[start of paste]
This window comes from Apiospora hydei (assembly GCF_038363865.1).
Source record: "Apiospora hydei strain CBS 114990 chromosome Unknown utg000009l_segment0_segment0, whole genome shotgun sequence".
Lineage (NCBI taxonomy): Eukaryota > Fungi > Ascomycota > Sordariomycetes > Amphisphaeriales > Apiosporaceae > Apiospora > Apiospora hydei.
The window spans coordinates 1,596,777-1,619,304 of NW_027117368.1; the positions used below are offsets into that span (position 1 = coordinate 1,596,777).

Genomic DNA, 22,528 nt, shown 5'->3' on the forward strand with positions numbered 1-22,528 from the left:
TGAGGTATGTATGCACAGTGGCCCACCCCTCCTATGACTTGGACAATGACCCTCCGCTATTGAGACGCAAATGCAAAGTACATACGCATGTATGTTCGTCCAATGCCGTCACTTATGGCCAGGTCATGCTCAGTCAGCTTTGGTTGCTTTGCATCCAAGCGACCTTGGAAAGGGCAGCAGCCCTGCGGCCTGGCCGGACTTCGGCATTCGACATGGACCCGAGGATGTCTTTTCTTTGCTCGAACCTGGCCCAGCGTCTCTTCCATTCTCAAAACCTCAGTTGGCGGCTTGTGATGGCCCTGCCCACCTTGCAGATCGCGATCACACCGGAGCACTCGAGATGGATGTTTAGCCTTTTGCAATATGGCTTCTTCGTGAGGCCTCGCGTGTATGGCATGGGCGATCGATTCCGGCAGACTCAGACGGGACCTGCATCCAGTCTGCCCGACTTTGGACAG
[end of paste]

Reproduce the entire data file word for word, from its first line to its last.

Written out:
This window comes from Apiospora hydei (assembly GCF_038363865.1).
Source record: "Apiospora hydei strain CBS 114990 chromosome Unknown utg000009l_segment0_segment0, whole genome shotgun sequence".
Lineage (NCBI taxonomy): Eukaryota > Fungi > Ascomycota > Sordariomycetes > Amphisphaeriales > Apiosporaceae > Apiospora > Apiospora hydei.
The window spans coordinates 1,596,777-1,619,304 of NW_027117368.1; the positions used below are offsets into that span (position 1 = coordinate 1,596,777).

Genomic DNA, 22,528 nt, shown 5'->3' on the forward strand with positions numbered 1-22,528 from the left:
TGAGGTATGTATGCACAGTGGCCCACCCCTCCTATGACTTGGACAATGACCCTCCGCTATTGAGACGCAAATGCAAAGTACATACGCATGTATGTTCGTCCAATGCCGTCACTTATGGCCAGGTCATGCTCAGTCAGCTTTGGTTGCTTTGCATCCAAGCGACCTTGGAAAGGGCAGCAGCCCTGCGGCCTGGCCGGACTTCGGCATTCGACATGGACCCGAGGATGTCTTTTCTTTGCTCGAACCTGGCCCAGCGTCTCTTCCATTCTCAAAACCTCAGTTGGCGGCTTGTGATGGCCCTGCCCACCTTGCAGATCGCGATCACACCGGAGCACTCGAGATGGATGTTTAGCCTTTTGCAATATGGCTTCTTCGTGAGGCCTCGCGTGTATGGCATGGGCGATCGATTCCGGCAGACTCAGACGGGACCTGCATCCAGTCTGCCCGACTTTGGACAG